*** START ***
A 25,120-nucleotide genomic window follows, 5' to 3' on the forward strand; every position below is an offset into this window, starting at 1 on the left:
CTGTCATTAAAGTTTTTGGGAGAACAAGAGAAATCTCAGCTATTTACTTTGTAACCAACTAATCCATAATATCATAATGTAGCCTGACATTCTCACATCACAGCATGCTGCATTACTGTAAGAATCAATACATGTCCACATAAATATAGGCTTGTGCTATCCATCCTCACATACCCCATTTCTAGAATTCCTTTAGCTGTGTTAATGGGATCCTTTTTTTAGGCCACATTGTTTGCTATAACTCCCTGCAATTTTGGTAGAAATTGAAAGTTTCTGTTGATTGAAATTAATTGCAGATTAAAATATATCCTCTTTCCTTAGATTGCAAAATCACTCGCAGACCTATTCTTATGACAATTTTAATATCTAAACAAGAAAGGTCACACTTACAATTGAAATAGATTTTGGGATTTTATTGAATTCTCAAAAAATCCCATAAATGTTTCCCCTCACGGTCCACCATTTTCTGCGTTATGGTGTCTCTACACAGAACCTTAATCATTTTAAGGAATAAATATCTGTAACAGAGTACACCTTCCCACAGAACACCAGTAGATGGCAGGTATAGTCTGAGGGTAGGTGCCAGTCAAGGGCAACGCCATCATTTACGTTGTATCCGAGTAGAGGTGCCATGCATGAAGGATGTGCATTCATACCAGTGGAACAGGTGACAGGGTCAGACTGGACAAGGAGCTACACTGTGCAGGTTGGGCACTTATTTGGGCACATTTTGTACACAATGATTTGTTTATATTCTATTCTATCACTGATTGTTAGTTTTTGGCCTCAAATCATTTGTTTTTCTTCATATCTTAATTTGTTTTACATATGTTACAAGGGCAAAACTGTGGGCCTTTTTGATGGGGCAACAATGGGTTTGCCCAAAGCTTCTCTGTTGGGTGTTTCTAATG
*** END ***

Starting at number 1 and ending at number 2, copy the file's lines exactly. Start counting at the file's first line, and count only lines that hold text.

A 25,120-nucleotide genomic window follows, 5' to 3' on the forward strand; every position below is an offset into this window, starting at 1 on the left:
CTGTCATTAAAGTTTTTGGGAGAACAAGAGAAATCTCAGCTATTTACTTTGTAACCAACTAATCCATAATATCATAATGTAGCCTGACATTCTCACATCACAGCATGCTGCATTACTGTAAGAATCAATACATGTCCACATAAATATAGGCTTGTGCTATCCATCCTCACATACCCCATTTCTAGAATTCCTTTAGCTGTGTTAATGGGATCCTTTTTTTAGGCCACATTGTTTGCTATAACTCCCTGCAATTTTGGTAGAAATTGAAAGTTTCTGTTGATTGAAATTAATTGCAGATTAAAATATATCCTCTTTCCTTAGATTGCAAAATCACTCGCAGACCTATTCTTATGACAATTTTAATATCTAAACAAGAAAGGTCACACTTACAATTGAAATAGATTTTGGGATTTTATTGAATTCTCAAAAAATCCCATAAATGTTTCCCCTCACGGTCCACCATTTTCTGCGTTATGGTGTCTCTACACAGAACCTTAATCATTTTAAGGAATAAATATCTGTAACAGAGTACACCTTCCCACAGAACACCAGTAGATGGCAGGTATAGTCTGAGGGTAGGTGCCAGTCAAGGGCAACGCCATCATTTACGTTGTATCCGAGTAGAGGTGCCATGCATGAAGGATGTGCATTCATACCAGTGGAACAGGTGACAGGGTCAGACTGGACAAGGAGCTACACTGTGCAGGTTGGGCACTTATTTGGGCACATTTTGTACACAATGATTTGTTTATATTCTATTCTATCACTGATTGTTAGTTTTTGGCCTCAAATCATTTGTTTTTCTTCATATCTTAATTTGTTTTACATATGTTACAAGGGCAAAACTGTGGGCCTTTTTGATGGGGCAACAATGGGTTTGCCCAAAGCTTCTCTGTTGGGTGTTTCTAATG